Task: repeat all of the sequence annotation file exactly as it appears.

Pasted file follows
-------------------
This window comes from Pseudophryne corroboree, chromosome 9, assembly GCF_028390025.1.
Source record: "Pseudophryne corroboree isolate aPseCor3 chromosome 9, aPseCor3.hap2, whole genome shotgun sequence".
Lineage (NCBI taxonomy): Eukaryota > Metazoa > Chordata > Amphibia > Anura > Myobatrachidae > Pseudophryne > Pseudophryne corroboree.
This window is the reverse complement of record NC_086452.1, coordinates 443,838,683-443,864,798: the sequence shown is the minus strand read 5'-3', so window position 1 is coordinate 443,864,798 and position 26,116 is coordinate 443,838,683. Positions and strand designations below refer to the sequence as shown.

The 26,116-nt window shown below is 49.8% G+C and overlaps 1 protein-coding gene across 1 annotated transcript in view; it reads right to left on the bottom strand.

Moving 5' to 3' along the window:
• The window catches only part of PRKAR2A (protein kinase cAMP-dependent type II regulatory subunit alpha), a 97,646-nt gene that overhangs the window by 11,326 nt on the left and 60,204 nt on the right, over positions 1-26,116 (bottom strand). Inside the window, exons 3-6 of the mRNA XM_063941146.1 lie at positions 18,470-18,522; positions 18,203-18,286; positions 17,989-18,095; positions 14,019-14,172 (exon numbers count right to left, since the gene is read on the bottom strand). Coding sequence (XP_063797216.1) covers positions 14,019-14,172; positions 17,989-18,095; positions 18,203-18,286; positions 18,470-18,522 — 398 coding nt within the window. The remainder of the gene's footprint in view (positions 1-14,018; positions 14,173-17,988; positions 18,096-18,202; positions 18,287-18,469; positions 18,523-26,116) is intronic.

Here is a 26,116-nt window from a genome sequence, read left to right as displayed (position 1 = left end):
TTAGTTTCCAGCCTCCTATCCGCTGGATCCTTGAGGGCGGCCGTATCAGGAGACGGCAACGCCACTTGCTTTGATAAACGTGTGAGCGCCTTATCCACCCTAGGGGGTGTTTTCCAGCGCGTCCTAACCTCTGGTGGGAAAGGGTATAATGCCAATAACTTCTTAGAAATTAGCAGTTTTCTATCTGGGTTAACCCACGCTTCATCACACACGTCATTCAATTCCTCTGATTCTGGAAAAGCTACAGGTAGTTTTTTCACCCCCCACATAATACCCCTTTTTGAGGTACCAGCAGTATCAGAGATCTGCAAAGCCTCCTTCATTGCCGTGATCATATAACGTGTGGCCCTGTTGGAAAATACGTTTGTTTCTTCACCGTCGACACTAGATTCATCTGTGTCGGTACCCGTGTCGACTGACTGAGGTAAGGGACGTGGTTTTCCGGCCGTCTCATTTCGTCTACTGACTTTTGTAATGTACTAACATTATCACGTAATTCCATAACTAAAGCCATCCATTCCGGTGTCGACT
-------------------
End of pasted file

This window comes from Pseudophryne corroboree, chromosome 9, assembly GCF_028390025.1.
Source record: "Pseudophryne corroboree isolate aPseCor3 chromosome 9, aPseCor3.hap2, whole genome shotgun sequence".
Lineage (NCBI taxonomy): Eukaryota > Metazoa > Chordata > Amphibia > Anura > Myobatrachidae > Pseudophryne > Pseudophryne corroboree.
This window is the reverse complement of record NC_086452.1, coordinates 443,838,683-443,864,798: the sequence shown is the minus strand read 5'-3', so window position 1 is coordinate 443,864,798 and position 26,116 is coordinate 443,838,683. Positions and strand designations below refer to the sequence as shown.

The 26,116-nt window shown below is 49.8% G+C and overlaps 1 protein-coding gene across 1 annotated transcript in view; it reads right to left on the bottom strand.

Moving 5' to 3' along the window:
• The window catches only part of PRKAR2A (protein kinase cAMP-dependent type II regulatory subunit alpha), a 97,646-nt gene that overhangs the window by 11,326 nt on the left and 60,204 nt on the right, over positions 1-26,116 (bottom strand). Inside the window, exons 3-6 of the mRNA XM_063941146.1 lie at positions 18,470-18,522; positions 18,203-18,286; positions 17,989-18,095; positions 14,019-14,172 (exon numbers count right to left, since the gene is read on the bottom strand). Coding sequence (XP_063797216.1) covers positions 14,019-14,172; positions 17,989-18,095; positions 18,203-18,286; positions 18,470-18,522 — 398 coding nt within the window. The remainder of the gene's footprint in view (positions 1-14,018; positions 14,173-17,988; positions 18,096-18,202; positions 18,287-18,469; positions 18,523-26,116) is intronic.

Here is a 26,116-nt window from a genome sequence, read left to right as displayed (position 1 = left end):
TTAGTTTCCAGCCTCCTATCCGCTGGATCCTTGAGGGCGGCCGTATCAGGAGACGGCAACGCCACTTGCTTTGATAAACGTGTGAGCGCCTTATCCACCCTAGGGGGTGTTTTCCAGCGCGTCCTAACCTCTGGTGGGAAAGGGTATAATGCCAATAACTTCTTAGAAATTAGCAGTTTTCTATCTGGGTTAACCCACGCTTCATCACACACGTCATTCAATTCCTCTGATTCTGGAAAAGCTACAGGTAGTTTTTTCACCCCCCACATAATACCCCTTTTTGAGGTACCAGCAGTATCAGAGATCTGCAAAGCCTCCTTCATTGCCGTGATCATATAACGTGTGGCCCTGTTGGAAAATACGTTTGTTTCTTCACCGTCGACACTAGATTCATCTGTGTCGGTACCCGTGTCGACTGACTGAGGTAAGGGACGTGGTTTTCCGGCCGTCTCATTTCGTCTACTGACTTTTGTAATGTACTAACATTATCACGTAATTCCATAACTAAAGCCATCCATTCCGGTGTCGACT